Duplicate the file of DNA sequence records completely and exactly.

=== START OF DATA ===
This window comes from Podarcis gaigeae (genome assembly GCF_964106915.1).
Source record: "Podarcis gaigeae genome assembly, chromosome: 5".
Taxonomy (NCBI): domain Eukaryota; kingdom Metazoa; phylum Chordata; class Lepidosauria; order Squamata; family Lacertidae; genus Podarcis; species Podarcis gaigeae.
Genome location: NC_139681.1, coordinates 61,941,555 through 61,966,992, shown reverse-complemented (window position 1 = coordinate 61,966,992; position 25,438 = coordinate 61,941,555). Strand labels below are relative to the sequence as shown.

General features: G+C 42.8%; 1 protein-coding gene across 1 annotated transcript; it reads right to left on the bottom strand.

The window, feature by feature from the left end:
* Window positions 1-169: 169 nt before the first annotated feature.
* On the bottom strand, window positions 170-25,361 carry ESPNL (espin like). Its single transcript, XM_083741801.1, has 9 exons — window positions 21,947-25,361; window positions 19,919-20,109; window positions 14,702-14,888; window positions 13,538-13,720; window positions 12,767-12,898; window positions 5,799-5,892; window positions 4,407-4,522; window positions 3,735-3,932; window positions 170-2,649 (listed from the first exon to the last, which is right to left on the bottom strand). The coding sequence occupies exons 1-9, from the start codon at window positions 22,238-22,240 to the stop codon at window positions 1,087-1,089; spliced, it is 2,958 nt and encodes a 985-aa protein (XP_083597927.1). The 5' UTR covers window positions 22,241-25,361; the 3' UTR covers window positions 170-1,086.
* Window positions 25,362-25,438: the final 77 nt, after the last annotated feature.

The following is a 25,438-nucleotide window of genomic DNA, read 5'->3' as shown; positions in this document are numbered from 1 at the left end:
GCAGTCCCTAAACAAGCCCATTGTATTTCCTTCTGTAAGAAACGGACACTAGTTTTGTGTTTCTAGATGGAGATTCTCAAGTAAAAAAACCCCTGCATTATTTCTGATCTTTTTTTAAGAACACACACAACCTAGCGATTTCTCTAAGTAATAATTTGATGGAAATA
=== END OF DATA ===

This window comes from Podarcis gaigeae (genome assembly GCF_964106915.1).
Source record: "Podarcis gaigeae genome assembly, chromosome: 5".
Taxonomy (NCBI): domain Eukaryota; kingdom Metazoa; phylum Chordata; class Lepidosauria; order Squamata; family Lacertidae; genus Podarcis; species Podarcis gaigeae.
Genome location: NC_139681.1, coordinates 61,941,555 through 61,966,992, shown reverse-complemented (window position 1 = coordinate 61,966,992; position 25,438 = coordinate 61,941,555). Strand labels below are relative to the sequence as shown.

General features: G+C 42.8%; 1 protein-coding gene across 1 annotated transcript; it reads right to left on the bottom strand.

The window, feature by feature from the left end:
* Window positions 1-169: 169 nt before the first annotated feature.
* On the bottom strand, window positions 170-25,361 carry ESPNL (espin like). Its single transcript, XM_083741801.1, has 9 exons — window positions 21,947-25,361; window positions 19,919-20,109; window positions 14,702-14,888; window positions 13,538-13,720; window positions 12,767-12,898; window positions 5,799-5,892; window positions 4,407-4,522; window positions 3,735-3,932; window positions 170-2,649 (listed from the first exon to the last, which is right to left on the bottom strand). The coding sequence occupies exons 1-9, from the start codon at window positions 22,238-22,240 to the stop codon at window positions 1,087-1,089; spliced, it is 2,958 nt and encodes a 985-aa protein (XP_083597927.1). The 5' UTR covers window positions 22,241-25,361; the 3' UTR covers window positions 170-1,086.
* Window positions 25,362-25,438: the final 77 nt, after the last annotated feature.

The following is a 25,438-nucleotide window of genomic DNA, read 5'->3' as shown; positions in this document are numbered from 1 at the left end:
GCAGTCCCTAAACAAGCCCATTGTATTTCCTTCTGTAAGAAACGGACACTAGTTTTGTGTTTCTAGATGGAGATTCTCAAGTAAAAAAACCCCTGCATTATTTCTGATCTTTTTTTAAGAACACACACAACCTAGCGATTTCTCTAAGTAATAATTTGATGGAAATA